What's your latest read?

Discussion in 'DC Comics' started by sirmarkus, Aug 4, 2018.

  1. Babillygunn New Age Outlaw

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    So I have been on an on and off Fourth World kick for the past six months or so. Specifically I have been reading the original Kirby work. Right now I’m into The Forever People. I have become convinced that the most fascinating and relevant Fourth World villain is Glorious Godfrey. I think that cinematically he would be a tremendous first film villain. He’s the John the Baptist of the Antichrist. He could be done phenomenally. I could totally see someone like Tom Cruise in that role.

    anyway, I’m deeply loving the off the wall nature of Kirby’s Forever People. It’s super serious storytelling mixed with really oddball characters. It’s Guardians of the Galaxy meets Voltron set in the Biblical book of Revelations. With an inter-dimensional cowboy thrown into the mix. And I have loved rediscovering it.
     
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  2. gohei_ Infected by Pentapox

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    Spider-man Life Story.
    This is quite an interesting spin on the Spider-man mythos. Well written and good art. I do feel like it's a lot more accessible to those that have actually read a lot of Spider-man comics through the years. I for example had no idea Who this professor Warren is and why he wanted to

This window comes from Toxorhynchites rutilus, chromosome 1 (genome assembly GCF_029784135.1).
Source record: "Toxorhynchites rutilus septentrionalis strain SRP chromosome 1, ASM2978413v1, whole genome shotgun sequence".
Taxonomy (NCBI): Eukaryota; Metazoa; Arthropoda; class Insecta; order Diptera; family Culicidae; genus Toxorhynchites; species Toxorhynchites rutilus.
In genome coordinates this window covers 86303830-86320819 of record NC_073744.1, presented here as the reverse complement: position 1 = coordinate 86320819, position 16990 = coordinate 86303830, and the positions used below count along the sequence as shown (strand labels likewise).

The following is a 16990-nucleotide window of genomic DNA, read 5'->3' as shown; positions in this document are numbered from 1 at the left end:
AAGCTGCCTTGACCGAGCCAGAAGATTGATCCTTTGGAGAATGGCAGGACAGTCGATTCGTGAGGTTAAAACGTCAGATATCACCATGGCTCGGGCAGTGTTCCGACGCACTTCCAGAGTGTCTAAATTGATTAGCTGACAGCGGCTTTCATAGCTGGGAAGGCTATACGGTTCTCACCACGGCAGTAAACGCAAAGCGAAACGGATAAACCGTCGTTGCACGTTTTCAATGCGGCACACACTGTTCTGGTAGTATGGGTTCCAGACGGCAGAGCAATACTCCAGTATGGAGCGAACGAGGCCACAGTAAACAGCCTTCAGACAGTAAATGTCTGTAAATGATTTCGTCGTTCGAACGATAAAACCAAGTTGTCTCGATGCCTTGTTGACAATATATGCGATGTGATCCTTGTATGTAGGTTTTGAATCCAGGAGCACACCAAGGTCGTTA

Clone
    Gwen Stacy.
    I did however enjoy it but I wonder why basically everyone was miserable all the time.
    Apparently there is a FF Life story in the works as well.
     
  3. Milk Tray Guy 70s Man of Action

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    Just finished rereading the trade Batman: Strange Apparitions (reprints from Detective Comics, over 1977-78). There's something about this book that makes me enjoy it more every time I read it. It just feels so fantastically... Bronze Age! The world of Steve Engleheart's Batman has a real 'cozy', 'fireside reading' feel to it, in the same way as Doyle's Holmes or Christie's Poirot; horrible things happen, but you can't help but be enchanted by the atmosphere. Walt Simonson's and Marshall Rogers' art is fantastic, with a style you just don't see these days. And it's got what just might be my favourite Batman cover of all time (courtesy of Rogers); Batman, posed dramatically over the grave of Bruce Wayne, looking up grimly at the ghostly image of Hugo Strange - in the driving rain! In fact, with the main story of Strange's ghost, and the bookending tales, one involving Dr Phosphorous, and the other Clayface (Preston Payne) with it's fantastic 'abandoned wax museum climax', it has a strong feel of DC's horror comics of the time.

    Art, plot, writing all get an 8/10. Any other fans of this? @Babillygunn, I think this is one of your favourites, isn't it?
     
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  4. Babillygunn New Age Outlaw

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    Yes! I love it for all of the reasons you mentioned. I know some find it corny, but I love the “bronze ageyness” of it all. I love the editors notes that have light jokiness in them. And as you point out, this contrasts with the heaviness of the story quite well. This has a real Stan Lee/ Kirby feel to it. It’s everything I love about comics. Definitely in my top 5 favorite Batman reads just on the fun factor alone. Your review says it all!
     
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  5. CrimsonMist Registered